In the post free agency era of baseball, finding players like Kerry Wood who are strongly identified with a single team, and loved by the fans of that team, is becoming increasingly difficult. If a player is too good, no matter how much he is loved he will eventually leave for greener pastures (like Albert Pujols) and will likely never return. Other players do spend nearly their entire careers with the same team, but they lack the raw ability needed for a player to reach even Wood’s level of star status. In other words, if we are to find the next Kerry Wood we need to find a player who is good enough to win acclaim, but not so good other teams will lure him away. He needs to be a guy who can hang around for a long time, but also be a guy who can come through in the big games and win the love of the fans. That is a tough set of criteria.
So, who might be the next Kerry Wood (in terms of becoming a beloved Cubs icon)? Projecting that sort of a career is nearly impossible, but there are a few candidates that might be worth considering. One, in particular, stands out.
Brett Jackson, I think, will be in the good-enough-but-not-too-good sweet spot, and he has a reputation for playing hard no matter what. I think the fans will love his mix of power, speed, and defense even as they hate his strikeouts. The brick walls may shorten his career, but if he can survive those he has a good chance to stick around for a while.
There are other candidates to become future Cubs’ lifers in the mold of Kerry Wood. I can make a case for Chris Rusin (if he has success as a back of the rotation starter), Jeff Samardzija, and Darwin Barney. I’m tempted to make an argument for Matthew Cerda, but that would likely be premature. Time will tell who it is going to be, but I suspect that guy is either on the roster or in the farm system right now.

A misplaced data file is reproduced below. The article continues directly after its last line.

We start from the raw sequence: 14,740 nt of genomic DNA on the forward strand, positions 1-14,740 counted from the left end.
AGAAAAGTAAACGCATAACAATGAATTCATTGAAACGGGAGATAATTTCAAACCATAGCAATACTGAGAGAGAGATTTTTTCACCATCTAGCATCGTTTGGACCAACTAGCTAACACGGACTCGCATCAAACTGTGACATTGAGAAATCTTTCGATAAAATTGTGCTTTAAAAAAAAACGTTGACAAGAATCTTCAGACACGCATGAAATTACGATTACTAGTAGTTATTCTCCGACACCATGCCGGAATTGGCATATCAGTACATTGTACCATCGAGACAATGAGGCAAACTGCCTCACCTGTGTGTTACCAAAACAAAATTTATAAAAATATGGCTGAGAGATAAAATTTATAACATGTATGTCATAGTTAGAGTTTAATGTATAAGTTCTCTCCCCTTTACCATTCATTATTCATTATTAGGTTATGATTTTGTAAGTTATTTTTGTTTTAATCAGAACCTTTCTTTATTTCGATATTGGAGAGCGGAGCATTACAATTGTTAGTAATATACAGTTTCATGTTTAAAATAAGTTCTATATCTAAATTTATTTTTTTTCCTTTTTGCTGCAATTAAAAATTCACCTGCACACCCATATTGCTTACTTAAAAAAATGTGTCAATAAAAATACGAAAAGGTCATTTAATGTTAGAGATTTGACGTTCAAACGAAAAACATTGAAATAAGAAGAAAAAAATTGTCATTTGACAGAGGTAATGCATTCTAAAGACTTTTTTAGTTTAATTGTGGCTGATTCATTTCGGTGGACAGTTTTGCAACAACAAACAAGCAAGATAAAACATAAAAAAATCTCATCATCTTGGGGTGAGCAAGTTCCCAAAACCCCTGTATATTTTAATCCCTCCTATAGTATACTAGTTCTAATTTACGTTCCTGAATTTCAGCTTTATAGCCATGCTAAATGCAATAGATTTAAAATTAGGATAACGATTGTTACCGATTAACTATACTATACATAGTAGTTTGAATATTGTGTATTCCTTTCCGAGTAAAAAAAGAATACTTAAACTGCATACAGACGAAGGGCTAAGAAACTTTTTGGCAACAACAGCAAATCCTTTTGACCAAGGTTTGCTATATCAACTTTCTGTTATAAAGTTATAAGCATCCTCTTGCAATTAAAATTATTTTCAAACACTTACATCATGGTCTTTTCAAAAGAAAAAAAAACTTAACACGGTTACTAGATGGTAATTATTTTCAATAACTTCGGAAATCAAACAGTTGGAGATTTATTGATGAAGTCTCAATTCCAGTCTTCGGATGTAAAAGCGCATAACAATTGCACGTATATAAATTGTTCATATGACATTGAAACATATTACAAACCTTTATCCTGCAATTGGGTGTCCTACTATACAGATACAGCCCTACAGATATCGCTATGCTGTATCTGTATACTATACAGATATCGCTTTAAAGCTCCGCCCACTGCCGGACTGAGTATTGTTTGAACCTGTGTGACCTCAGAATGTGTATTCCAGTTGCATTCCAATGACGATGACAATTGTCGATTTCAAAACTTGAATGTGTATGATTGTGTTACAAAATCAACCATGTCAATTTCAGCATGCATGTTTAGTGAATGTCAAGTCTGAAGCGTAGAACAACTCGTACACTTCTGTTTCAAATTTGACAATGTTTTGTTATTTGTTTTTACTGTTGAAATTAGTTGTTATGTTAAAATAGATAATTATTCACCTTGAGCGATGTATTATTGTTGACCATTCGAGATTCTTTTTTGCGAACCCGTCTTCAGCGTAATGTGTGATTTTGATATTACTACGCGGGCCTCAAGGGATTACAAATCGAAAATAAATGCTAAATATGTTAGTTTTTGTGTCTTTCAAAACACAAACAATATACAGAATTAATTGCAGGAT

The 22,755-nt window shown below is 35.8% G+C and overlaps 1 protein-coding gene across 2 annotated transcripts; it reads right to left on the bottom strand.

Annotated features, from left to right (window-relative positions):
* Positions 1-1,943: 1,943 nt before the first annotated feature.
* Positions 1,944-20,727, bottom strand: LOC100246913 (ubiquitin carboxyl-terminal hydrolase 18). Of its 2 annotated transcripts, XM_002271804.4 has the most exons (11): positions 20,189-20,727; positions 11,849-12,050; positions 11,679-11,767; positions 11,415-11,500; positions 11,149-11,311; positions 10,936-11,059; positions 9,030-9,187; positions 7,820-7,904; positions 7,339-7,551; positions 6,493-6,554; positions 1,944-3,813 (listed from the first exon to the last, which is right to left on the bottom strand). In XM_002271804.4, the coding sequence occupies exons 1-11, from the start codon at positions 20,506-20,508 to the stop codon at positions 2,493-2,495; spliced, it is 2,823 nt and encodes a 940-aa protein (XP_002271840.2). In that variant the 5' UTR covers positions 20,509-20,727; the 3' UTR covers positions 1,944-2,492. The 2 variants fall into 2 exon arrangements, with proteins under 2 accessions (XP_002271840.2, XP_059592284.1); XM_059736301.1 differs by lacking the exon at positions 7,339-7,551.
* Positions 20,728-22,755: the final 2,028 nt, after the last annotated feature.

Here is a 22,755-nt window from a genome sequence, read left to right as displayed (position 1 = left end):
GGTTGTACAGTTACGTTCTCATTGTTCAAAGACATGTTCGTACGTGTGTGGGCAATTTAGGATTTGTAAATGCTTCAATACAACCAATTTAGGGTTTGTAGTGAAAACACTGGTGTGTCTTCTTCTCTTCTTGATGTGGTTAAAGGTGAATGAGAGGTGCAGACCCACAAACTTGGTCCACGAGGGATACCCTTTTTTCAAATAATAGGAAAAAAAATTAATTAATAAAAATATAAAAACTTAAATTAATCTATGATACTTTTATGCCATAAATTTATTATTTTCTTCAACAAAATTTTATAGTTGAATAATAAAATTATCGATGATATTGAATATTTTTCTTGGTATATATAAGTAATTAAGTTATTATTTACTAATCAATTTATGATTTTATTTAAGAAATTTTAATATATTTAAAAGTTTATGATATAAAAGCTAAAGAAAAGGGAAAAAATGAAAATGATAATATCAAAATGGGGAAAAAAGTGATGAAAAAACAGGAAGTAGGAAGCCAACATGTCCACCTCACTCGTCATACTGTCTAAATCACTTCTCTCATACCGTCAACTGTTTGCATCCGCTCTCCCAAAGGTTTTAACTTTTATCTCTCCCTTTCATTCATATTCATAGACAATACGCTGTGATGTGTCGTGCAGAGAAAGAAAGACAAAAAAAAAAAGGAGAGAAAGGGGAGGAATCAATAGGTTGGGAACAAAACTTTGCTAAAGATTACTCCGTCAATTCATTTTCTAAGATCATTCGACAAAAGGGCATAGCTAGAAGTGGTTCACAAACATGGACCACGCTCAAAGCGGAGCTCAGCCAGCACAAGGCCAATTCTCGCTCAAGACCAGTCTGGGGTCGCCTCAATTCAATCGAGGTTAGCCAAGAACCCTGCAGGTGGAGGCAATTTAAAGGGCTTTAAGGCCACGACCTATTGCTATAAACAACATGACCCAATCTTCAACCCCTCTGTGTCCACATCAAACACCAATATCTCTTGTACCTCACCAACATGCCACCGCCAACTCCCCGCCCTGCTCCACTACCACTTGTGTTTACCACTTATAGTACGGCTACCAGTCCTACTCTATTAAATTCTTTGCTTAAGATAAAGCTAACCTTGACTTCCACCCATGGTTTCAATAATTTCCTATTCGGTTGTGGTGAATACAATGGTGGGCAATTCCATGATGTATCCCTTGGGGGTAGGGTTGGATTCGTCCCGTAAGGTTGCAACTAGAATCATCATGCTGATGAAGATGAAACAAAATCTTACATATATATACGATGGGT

Iowa’s pitchers allowed a single run in each of the sixth, seventh and eighth innings, but otherwise kept the Bees in check to force the game into extras. Scott Maine pitched a scoreless ninth, but when he went back out for the tenth he ran into trouble,ultimately giving up two runs. Iowa got one of those rubs back, but could not finish the job.
Now that the Cubs have two catchers on the major league disabled list and Blake Lalli has been called to Chicago, the Iowa Cubs are down to just Juan Apodaca behind the plate. I don’t expect any team to run with just one catcher very long. I think a roster move of some kind will be coming soon.
Nick Struck and Brian Schlitter combined to pitch a decent game, but they were sunk by a lack of run support. Struck pitched into the seventh and allowed four runs (all earned) on his way to his fourth loss of the season. Schlitter collected the final five outs.
The Smokies managed just five hits in this game. Jae-Hoon Ha led the way with two singles. The only extra base hit for the Tennessee squad was a double from Michael Burgess. Matthew Cerda and Luis Flores contributed singles, but the rest of the bats were silent.
High A – Daytona Cubs. 16 – 23
Daytona won a game, and sure enough it was thanks in part to some good pitching by a left handed starting pitcher. Despite making three errors, the Cubs earned the 8-4 win.
Frank Del Valley had perhaps his best start of the season. He pitched six innings, allowing four runs (one earned) on six hits with two walks while striking out eight. A.J. Morris was perfect in the seventh, and Scott Weismann nailed down the final six outs for his first save of the season.
Daytona piled up their eight runs on thirteen hits and three stolen bases. Matthew Szczur went 2 for 5 with two steals; he now has 18 steals this season. Arismendy Alcantara was 3 for 4. Richard Jones and Greg Rohan both enjoyed three hits a piece. Two of Rohan’s were two baggers; Jones had one double, but he also led the team with three runs batted in. Rubi Silva singled and stole a base.
Jose Rosario struck out nine over five and a third innings. He only allowed two runs on six hits, but he still wound up with the loss. Hunter Cervenka, making his Cubs’ farm system debut, ran into some trouble. He gave up four runs on three hits and two walks, but only one of those runs were earned. Austin Reed came into pitch the final inning, and allowed two more runs to cross the plate.
Wes Darvill, with a double, accounted for all of Peoria’s extra base hits. Two of their five total hits were provided by Rafael Lopez. Paul Hoilman and Darvill both reached base twice with a hit and a walk.
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